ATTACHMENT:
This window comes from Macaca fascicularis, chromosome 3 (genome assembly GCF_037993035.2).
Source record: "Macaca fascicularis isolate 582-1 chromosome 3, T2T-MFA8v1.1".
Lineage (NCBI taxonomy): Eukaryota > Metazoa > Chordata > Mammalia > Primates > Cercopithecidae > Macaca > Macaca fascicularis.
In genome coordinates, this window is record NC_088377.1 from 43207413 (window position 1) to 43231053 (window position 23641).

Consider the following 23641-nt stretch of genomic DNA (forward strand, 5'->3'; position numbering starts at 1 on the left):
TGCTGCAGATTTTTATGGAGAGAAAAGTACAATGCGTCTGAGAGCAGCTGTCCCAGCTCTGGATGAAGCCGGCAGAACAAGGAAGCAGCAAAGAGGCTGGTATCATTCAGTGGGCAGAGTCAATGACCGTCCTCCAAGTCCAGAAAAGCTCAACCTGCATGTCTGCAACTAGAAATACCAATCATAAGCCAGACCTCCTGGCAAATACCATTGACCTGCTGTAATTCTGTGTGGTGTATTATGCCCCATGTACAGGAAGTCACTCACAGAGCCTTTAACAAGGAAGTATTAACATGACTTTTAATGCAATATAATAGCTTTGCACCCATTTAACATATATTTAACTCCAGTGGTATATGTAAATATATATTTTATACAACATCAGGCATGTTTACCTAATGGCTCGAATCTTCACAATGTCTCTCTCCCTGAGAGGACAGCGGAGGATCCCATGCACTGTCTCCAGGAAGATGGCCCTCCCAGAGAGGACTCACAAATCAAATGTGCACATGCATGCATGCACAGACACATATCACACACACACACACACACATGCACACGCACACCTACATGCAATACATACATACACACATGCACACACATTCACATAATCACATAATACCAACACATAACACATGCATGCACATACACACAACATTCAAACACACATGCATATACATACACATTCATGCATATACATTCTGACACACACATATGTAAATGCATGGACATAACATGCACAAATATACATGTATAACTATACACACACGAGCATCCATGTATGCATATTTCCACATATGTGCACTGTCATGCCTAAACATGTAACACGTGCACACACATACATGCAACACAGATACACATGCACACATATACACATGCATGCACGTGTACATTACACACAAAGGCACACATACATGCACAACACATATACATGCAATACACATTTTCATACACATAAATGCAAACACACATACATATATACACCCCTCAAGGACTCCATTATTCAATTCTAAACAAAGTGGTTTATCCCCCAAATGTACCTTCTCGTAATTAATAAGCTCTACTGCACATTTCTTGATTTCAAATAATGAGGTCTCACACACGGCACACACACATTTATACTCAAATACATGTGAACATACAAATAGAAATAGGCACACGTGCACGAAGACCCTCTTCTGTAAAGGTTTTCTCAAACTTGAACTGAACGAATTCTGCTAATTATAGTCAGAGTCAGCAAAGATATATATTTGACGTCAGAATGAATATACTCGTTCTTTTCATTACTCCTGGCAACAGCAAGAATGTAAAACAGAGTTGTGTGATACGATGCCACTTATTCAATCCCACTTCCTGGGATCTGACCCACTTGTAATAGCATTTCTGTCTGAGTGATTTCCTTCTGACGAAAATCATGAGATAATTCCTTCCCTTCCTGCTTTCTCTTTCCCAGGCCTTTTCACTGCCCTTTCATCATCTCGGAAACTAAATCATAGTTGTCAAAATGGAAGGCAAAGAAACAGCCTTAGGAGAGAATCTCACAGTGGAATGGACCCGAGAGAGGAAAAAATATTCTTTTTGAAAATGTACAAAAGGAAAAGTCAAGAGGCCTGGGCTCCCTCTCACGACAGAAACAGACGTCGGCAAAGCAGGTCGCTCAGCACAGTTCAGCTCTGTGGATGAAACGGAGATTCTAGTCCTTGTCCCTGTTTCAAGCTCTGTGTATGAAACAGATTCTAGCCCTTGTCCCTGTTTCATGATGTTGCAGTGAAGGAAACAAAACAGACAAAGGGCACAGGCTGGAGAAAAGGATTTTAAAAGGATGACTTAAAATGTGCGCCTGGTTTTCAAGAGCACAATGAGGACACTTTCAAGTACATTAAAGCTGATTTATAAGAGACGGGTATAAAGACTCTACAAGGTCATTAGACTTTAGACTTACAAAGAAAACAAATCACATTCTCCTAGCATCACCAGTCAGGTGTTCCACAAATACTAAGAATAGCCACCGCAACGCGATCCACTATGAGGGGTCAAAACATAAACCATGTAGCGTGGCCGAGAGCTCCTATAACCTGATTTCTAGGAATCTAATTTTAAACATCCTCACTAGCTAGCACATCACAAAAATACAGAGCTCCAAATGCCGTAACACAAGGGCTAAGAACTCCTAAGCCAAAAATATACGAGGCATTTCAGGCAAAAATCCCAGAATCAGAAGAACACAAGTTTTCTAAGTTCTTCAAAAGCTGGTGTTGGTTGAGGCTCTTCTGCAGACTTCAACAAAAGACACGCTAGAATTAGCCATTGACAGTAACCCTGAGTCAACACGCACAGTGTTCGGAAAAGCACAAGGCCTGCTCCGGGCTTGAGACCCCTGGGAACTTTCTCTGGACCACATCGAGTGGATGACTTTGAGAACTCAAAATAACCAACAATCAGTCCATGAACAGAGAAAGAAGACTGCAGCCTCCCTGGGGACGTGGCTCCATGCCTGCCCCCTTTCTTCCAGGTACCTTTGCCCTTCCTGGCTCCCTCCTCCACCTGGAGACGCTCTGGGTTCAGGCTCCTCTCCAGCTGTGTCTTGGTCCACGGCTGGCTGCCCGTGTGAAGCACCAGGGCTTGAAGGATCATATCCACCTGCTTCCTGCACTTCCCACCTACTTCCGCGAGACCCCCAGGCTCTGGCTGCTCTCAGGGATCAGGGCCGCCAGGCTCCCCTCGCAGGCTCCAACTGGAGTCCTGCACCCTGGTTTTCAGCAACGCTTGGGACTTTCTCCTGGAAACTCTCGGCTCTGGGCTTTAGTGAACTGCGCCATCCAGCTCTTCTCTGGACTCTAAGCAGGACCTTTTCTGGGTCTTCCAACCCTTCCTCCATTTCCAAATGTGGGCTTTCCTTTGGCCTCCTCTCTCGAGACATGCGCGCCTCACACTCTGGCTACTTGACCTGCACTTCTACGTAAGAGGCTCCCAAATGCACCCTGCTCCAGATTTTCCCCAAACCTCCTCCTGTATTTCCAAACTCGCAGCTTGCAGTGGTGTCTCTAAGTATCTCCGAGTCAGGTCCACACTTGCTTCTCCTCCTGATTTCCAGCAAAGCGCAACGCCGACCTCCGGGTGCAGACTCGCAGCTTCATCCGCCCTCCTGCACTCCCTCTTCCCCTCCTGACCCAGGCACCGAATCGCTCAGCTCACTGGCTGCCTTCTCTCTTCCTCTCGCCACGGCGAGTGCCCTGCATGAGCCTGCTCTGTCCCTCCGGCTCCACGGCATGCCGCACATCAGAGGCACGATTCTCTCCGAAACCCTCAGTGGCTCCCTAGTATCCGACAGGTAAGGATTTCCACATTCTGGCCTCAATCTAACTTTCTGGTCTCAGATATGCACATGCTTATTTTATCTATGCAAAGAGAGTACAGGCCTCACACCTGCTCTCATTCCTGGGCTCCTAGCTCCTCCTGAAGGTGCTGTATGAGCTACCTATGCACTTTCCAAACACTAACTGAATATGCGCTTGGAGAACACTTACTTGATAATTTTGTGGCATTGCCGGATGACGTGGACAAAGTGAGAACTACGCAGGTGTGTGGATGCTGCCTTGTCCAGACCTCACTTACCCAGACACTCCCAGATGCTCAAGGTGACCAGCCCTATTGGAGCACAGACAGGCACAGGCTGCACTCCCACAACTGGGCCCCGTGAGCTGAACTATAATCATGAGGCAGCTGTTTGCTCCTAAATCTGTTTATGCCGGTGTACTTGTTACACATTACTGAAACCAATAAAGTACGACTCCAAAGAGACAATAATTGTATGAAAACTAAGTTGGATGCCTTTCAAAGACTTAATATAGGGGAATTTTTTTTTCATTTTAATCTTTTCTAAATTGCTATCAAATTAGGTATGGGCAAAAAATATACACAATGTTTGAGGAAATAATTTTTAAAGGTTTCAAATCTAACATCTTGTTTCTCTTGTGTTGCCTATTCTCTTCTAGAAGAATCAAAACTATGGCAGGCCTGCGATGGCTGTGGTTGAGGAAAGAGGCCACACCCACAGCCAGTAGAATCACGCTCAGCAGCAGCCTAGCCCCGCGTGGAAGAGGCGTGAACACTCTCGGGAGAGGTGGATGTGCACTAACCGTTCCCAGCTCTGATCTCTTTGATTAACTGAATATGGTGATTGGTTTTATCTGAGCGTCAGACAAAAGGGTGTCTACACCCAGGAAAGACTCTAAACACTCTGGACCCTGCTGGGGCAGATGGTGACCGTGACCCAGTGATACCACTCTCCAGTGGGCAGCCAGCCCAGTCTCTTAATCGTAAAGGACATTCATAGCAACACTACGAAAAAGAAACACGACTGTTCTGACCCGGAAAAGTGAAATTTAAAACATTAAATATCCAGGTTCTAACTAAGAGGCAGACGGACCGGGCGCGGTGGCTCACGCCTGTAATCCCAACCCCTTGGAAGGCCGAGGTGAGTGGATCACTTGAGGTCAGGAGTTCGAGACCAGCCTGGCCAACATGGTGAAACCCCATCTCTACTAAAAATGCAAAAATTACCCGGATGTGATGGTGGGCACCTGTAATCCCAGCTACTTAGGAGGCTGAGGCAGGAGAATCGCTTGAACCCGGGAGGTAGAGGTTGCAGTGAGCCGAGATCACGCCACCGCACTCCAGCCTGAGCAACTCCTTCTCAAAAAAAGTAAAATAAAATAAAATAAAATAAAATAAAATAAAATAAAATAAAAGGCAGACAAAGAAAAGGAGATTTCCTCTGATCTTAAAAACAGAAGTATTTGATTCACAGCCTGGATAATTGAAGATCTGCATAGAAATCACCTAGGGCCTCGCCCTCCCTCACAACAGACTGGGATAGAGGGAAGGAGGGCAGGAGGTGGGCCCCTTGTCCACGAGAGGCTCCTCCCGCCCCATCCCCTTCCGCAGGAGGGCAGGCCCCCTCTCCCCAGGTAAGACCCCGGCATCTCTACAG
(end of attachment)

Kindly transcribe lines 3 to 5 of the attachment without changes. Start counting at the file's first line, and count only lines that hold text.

Lineage (NCBI taxonomy): Eukaryota > Metazoa > Chordata > Mammalia > Primates > Cercopithecidae > Macaca > Macaca fascicularis.
In genome coordinates, this window is record NC_088377.1 from 43207413 (window position 1) to 43231053 (window position 23641).

Consider the following 23641-nt stretch of genomic DNA (forward strand, 5'->3'; position numbering starts at 1 on the left):